For access to all of our training, gear, and race coverage, plus exclusive training plans, FinisherPix photos, event discounts, and GPS apps, sign up for Outside+.
For 2012, Canadian bicycle stalwart Cervélo is making an effort to reaffirm its position at the top of the triathlon market with the release of the latest go-fast machine, the P5. The P5 represents what is likely the first of many changes to the Cervélo triathlon bike line in the coming years. The best way to predict what might be in the pipeline is to examine the three bikes that make up the 2012 model year: the P2, the P3 and the P5.
For 2012, the P2 and P3 remain unchanged in terms of the actual frameset. The P2 is a complete triathlon machine, with aerodynamic carbon fiber frame, fork and seat post. The price increased for 2012 to $2800 (from $2400 in 2011). The main upgrade that led to the price increase is in the cockpit. The 2012 model comes with a one-piece integrated carbon aerobar, the 3T Aura Pro handlebar with alloy extensions. In terms of fit, the Aura Pro will likely benefit many triathletes with a higher pad stack height than the Vision TT clip-on bar that was previously included on the 2011 P2. Carbon TRP brake levers complete a very nice package up front on the 2012 model.
The P3 is still a refinement in many ways of the P2, with lighter weight and a stiffer ride. For 2012, the P3 actually had its price decreased in each of the two versions available this model year. The Ultegra bike is now a very compelling $3350, with the Dura-Ace model now coming in at an even $4000. The P3 Ultegra is now delivered with the same Aura Pro handlebar with alloy extensions that is seen on the P2. The P3 Dura-Ace comes with the Aura Pro with an upgraded carbon fiber extension. The wheelset that comes stock on the P3 Dura Ace, the Shimano RS30, is a step up from the R501 that the P3 Ultegra gets; however, most competitive triathletes will likely roll on race day with a race-specific wheelset of their choosing.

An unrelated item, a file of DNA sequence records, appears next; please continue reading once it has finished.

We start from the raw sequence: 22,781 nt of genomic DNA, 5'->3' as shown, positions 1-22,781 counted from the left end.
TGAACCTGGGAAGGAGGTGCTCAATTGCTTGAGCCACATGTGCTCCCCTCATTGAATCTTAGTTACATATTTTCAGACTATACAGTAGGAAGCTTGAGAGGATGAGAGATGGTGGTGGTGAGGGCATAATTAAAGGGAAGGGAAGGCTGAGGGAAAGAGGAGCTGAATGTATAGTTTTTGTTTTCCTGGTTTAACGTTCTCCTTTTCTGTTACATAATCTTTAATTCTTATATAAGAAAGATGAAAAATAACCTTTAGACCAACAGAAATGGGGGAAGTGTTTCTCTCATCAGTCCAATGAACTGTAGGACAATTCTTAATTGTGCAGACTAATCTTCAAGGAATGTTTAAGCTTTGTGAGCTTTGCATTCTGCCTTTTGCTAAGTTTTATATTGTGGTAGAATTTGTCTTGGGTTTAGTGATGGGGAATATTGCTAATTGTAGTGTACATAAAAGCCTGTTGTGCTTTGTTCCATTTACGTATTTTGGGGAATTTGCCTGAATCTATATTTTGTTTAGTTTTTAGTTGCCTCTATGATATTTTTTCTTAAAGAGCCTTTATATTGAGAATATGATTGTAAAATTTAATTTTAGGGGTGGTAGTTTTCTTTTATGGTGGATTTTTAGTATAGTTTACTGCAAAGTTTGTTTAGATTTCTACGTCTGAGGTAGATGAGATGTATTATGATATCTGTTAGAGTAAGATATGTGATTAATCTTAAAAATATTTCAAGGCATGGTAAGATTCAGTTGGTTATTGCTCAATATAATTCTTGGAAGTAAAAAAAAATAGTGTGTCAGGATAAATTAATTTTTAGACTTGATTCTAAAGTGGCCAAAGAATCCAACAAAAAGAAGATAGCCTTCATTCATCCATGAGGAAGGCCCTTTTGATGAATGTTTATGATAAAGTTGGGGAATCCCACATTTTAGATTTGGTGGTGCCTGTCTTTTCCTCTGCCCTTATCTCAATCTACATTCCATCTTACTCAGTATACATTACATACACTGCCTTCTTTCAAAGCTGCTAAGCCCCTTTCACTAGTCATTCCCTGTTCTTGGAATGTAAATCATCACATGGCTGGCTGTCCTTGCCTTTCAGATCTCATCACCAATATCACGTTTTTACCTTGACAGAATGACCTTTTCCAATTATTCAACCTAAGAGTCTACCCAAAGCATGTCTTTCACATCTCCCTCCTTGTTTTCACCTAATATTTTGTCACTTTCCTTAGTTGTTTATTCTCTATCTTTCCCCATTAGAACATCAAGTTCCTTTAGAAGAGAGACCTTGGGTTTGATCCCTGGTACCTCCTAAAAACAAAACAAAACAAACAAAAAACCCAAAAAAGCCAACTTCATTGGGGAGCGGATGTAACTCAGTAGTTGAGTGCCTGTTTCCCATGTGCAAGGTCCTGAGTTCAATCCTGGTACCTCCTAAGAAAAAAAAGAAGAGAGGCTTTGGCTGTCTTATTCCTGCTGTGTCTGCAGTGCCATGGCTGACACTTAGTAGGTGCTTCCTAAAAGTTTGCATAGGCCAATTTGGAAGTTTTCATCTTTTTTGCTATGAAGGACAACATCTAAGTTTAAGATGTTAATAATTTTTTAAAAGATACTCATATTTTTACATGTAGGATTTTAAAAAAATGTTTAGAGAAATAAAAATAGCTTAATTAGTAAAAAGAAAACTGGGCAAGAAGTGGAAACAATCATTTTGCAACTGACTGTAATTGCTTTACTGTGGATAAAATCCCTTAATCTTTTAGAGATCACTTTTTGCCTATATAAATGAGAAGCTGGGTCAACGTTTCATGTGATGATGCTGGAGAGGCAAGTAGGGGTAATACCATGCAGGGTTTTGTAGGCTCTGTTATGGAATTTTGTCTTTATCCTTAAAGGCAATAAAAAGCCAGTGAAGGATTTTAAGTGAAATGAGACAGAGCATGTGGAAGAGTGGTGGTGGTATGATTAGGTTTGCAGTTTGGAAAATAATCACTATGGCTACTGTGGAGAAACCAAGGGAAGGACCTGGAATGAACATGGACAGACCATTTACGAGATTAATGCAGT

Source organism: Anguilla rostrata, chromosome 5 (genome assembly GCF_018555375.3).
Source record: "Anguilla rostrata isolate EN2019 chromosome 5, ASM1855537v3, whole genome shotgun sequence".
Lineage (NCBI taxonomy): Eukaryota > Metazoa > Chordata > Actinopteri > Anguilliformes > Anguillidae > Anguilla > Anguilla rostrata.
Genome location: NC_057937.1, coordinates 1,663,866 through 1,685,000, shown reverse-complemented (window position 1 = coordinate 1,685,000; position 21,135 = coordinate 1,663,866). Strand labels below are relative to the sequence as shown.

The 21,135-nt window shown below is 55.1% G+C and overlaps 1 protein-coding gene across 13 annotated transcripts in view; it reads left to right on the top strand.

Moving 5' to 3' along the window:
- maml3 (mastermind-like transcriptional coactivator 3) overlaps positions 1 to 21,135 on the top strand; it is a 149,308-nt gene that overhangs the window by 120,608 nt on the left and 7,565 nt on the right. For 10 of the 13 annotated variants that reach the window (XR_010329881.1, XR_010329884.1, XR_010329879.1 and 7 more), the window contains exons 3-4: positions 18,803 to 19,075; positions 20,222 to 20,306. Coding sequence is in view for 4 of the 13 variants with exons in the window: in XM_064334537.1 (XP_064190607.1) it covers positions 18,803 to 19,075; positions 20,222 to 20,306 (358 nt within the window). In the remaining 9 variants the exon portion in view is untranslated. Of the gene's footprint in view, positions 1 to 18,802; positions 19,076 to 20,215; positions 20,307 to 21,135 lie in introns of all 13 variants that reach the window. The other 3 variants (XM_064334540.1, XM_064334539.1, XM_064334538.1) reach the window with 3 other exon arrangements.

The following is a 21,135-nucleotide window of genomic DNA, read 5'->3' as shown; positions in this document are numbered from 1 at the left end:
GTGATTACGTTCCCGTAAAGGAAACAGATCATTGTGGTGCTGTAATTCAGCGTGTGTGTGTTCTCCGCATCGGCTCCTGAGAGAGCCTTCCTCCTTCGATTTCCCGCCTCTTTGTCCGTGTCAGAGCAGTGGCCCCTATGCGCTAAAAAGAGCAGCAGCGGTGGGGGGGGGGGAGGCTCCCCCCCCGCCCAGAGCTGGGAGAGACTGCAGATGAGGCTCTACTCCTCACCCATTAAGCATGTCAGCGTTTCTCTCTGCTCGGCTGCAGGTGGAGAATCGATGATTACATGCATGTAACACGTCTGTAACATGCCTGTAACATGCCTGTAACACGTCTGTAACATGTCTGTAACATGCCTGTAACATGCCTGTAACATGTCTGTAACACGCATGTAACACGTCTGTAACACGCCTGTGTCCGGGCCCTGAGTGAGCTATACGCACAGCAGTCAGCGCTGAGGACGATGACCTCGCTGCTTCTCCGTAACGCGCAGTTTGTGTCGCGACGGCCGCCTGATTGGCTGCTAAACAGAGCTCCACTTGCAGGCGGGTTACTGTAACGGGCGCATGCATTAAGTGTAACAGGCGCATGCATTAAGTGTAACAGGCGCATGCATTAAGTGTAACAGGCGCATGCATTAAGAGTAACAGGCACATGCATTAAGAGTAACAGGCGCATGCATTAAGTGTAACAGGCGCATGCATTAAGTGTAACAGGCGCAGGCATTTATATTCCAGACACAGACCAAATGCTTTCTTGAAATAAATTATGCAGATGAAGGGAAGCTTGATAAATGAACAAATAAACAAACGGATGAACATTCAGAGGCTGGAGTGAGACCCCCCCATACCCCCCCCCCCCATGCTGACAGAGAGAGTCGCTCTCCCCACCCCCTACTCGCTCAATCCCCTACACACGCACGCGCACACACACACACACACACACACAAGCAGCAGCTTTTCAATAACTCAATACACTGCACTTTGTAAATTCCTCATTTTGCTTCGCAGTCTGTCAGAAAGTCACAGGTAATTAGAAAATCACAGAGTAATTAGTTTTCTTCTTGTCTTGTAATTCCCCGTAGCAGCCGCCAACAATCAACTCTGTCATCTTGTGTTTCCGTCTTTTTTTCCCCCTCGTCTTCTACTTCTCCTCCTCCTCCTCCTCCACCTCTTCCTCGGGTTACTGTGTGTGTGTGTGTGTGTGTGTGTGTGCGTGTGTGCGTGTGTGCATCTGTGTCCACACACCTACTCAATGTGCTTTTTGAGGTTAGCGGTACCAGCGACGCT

The most anticipated triathlon model of the year from Cervélo, if not the whole industry, is the P5. The P5 represents a departure from many constants over the years from the brand. Gone is the trademark rear wheel cutout that was so iconic on the P3 and the P4. A massive gusset at the junction of the seat tube and top tube now defines the silhouette of the marquis Cervélo. The P5 is also available in two versions: triathlon-specific and UCI-legal, dubbed the P5 Six and P5 Three, respectively. The triathlon-specific bike gets a massive, non-UCI-compliant front fork. This fork includes a shroud that shields the front brake from the wind, although reported time savings over the UCI-compliant bike are not earth-shattering. At $6500 for the P5 Six frameset and $10,000 complete with Shimano Di2, the triathlon-specific P5 is competitive with other super-bikes. Triathletes who might find themselves toeing the line at a Master’s TT event might want to consider the less-expensive UCI version of the P5 ($4500 frameset, $6000 Dura-Ace), since they’ll be unable to race the triathlon-specific version of the P5.
The most radical change that comes with the arrival of the P5 is its geometry. It is tall in the front end, a departure from the Cervélo triathlon lineup from years past. This is fueling speculation that the P2 and P3 might be due for a revamp. As it stands, the bikes don’t really make sense. Starting with the P2, front-end height is probably average for a tri bike. Moving toward the P3, the front end drops, and could arguably be called aggressive. Then looking toward the new P5, the front end is the tallest of all, downright conservative. Surely Cervélo will be looking to make its tri bikes aimed at those athletes buying their first triathlon bike, the P2 and P3, more rideable than the P5, aimed squarely at a more advanced athlete. In the immortal words of The Big Lebowski, slightly altered: “This aggress[ive bike geometry] will not stand, man!”
Cervélo has firmly planted itself at the top of the Kona bike count recently, and 2012 should be no different. The old standbys, though potentially due for a reworking, are still class leaders in their own right. With the introduction of the P5, Cervélo has once again put the triathlon world on notice that it doesn’t intend to give up ground to anyone.